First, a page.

Last month I had the honor of serving as a Judge on the Literature Fellowship panel at the Florida Division of Cultural Affairs. We read and scored 46 manuscripts in children’s literature, poetry, creative nonfiction, and fiction. This was my first time judging and I found myself enjoying the process thoroughly, calling upon my years as an avid book reviewer for publications such as the Kenyon Review Online and the Iowa Review, among others, in assessing the applicants’ submissions. I thought I’d share a brief synopsis of my editorial philosophy here, to demystify what goes on in an editor, reviewer, or in this case, judge’s mind — sometimes rather swiftly — as they assess a work.

I begin by simply looking at the physical story or poem, see how long it is, if it is divided into sections and how that division is accomplished technically (simple line breaks, numbers, etc.) Then I note the point-of-view structure: what/who it is, other characters and their relationship to the point-of-view. If I’m reading a story, I look for an immediate, compelling situation, voice and desire mechanism that drives the plot forward, how clearly I am able to follow what happens to whom and what happens afterward; in a poem, I look for tension which culminates in surprise at the end. I read on the micro-level as well as macro, making note of words, ideas, images and grammatical structures that repeat. I notice the time flow—if a prose piece, I pay attention to how the sequence of events in which events are told relates to the chronology of events (what is backstory, how much of the action is forward-moving, how is time flow/pacing handled). With fiction, the basic conflict of the story must be clear, gripping, and resonating by the story’s end. Often I try and categorize the story in a general sense, asking myself what kind of story this is or if the piece brings to mind work by another writer in style or subject matter.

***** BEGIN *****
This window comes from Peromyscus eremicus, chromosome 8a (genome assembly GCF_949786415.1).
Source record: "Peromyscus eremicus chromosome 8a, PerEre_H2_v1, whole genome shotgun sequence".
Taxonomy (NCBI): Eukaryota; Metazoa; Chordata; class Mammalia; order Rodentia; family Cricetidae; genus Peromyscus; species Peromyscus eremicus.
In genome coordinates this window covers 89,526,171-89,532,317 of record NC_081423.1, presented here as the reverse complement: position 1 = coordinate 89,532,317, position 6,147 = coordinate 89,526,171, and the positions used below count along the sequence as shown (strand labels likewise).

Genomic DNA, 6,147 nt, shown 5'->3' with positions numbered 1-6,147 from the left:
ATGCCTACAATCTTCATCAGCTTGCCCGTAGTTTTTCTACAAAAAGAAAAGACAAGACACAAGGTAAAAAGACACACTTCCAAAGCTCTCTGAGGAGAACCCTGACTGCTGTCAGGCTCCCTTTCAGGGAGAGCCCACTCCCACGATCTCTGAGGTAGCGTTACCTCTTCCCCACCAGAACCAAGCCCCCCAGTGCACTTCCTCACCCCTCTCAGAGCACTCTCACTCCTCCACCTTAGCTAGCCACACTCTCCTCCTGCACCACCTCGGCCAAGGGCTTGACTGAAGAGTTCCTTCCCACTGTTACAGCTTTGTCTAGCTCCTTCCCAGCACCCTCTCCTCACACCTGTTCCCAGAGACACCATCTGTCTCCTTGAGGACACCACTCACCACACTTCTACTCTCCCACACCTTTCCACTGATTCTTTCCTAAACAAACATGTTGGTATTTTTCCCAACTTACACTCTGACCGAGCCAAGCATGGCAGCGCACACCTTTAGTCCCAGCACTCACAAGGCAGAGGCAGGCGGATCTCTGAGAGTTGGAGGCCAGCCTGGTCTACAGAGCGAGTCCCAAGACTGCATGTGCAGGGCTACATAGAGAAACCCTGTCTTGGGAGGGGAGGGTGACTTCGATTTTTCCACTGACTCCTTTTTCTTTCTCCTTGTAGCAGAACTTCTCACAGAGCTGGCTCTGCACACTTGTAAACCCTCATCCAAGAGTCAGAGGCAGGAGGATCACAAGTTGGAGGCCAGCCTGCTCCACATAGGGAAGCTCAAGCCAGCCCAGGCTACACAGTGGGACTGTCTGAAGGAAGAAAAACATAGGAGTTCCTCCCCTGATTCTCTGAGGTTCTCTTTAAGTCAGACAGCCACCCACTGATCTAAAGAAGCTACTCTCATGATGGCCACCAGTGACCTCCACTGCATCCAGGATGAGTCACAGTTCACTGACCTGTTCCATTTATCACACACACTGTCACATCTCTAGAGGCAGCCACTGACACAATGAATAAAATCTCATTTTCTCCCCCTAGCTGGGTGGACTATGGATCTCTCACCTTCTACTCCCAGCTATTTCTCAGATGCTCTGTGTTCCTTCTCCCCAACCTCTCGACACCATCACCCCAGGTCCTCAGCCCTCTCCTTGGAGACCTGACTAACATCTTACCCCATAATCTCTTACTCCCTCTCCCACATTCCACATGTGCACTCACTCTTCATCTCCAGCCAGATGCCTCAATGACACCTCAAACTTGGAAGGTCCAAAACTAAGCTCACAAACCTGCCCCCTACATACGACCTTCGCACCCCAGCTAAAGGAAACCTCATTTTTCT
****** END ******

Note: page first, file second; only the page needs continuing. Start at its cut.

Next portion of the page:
If the writer fails to establish these elements fairly quickly (within the first several pages), i.e. in fiction, if the plot or point-of-view is unclear from page one, there are numerous grammatical, structural errors, etc) I determine how much of the entire piece I will finish reading. If the structural elements are working fairly well and the story has merit, I read further and note any places where I feel “tripped up” and the areas in which the piece might need more attention to craft. Finally, I assess whether the piece is an aesthetic fit for the audience in mind, the degree to which it thematically resonates with me after I read the last line or sentence. At this point, I decide if the story or poem under consideration warrants a second read or a promotion to the next level of editorial review.